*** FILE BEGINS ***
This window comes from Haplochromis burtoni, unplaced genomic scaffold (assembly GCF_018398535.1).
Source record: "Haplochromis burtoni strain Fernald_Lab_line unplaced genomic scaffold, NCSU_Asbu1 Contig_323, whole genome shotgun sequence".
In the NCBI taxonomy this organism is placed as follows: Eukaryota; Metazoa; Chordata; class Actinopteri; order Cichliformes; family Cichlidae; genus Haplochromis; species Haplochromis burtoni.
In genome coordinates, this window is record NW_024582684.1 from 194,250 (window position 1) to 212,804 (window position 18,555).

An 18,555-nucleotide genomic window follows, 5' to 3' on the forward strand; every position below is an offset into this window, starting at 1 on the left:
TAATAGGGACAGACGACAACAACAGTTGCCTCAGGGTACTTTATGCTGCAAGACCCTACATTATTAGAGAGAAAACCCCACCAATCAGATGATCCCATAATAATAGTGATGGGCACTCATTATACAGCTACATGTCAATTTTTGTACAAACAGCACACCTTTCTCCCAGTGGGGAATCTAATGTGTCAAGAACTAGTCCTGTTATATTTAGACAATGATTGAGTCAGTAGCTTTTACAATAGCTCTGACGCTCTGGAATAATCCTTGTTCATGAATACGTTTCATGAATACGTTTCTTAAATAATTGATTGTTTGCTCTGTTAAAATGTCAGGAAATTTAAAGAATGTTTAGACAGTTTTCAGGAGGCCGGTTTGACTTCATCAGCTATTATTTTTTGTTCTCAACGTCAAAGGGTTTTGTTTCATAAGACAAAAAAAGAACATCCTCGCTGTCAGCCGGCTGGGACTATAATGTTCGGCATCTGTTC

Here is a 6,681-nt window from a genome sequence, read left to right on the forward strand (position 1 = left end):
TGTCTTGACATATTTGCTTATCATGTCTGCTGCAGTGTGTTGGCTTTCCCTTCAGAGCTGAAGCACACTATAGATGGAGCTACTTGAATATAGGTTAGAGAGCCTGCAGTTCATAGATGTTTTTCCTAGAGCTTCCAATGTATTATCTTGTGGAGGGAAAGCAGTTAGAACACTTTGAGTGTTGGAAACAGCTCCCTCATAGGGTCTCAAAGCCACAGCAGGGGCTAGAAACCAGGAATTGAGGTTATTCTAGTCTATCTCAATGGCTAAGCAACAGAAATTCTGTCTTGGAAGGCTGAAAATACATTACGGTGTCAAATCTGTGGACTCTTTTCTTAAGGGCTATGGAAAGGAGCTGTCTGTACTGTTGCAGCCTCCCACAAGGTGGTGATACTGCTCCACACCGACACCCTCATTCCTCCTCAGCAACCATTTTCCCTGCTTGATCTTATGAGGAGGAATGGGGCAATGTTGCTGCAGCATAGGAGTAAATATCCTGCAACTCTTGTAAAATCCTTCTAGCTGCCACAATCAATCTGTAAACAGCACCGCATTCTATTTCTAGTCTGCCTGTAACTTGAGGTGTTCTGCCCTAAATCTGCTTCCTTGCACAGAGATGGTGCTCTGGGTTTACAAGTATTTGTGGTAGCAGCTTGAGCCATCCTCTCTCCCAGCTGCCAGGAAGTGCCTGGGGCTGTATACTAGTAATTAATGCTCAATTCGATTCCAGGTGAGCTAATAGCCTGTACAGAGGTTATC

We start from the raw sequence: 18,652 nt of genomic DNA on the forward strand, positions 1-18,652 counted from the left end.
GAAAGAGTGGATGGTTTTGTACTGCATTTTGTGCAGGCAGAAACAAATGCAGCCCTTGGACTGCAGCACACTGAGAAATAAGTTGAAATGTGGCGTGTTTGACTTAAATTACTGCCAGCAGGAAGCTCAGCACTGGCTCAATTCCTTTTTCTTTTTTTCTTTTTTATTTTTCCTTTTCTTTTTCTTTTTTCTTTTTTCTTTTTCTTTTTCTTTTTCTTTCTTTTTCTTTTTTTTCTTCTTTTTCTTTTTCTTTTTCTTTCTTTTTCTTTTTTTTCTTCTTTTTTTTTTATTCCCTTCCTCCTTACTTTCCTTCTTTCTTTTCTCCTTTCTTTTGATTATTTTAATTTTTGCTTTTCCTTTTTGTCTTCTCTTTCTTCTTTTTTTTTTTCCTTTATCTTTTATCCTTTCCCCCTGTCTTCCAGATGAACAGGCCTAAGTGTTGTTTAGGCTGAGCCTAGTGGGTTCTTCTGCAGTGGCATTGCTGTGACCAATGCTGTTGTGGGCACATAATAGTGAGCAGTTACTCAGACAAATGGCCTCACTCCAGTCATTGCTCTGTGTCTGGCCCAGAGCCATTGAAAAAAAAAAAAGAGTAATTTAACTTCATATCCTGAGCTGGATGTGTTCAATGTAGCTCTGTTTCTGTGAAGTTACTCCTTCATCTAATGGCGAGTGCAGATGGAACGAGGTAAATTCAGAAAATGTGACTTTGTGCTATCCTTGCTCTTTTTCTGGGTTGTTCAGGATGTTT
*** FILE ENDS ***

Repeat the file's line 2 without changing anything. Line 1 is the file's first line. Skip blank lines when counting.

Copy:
Source record: "Haplochromis burtoni strain Fernald_Lab_line unplaced genomic scaffold, NCSU_Asbu1 Contig_323, whole genome shotgun sequence".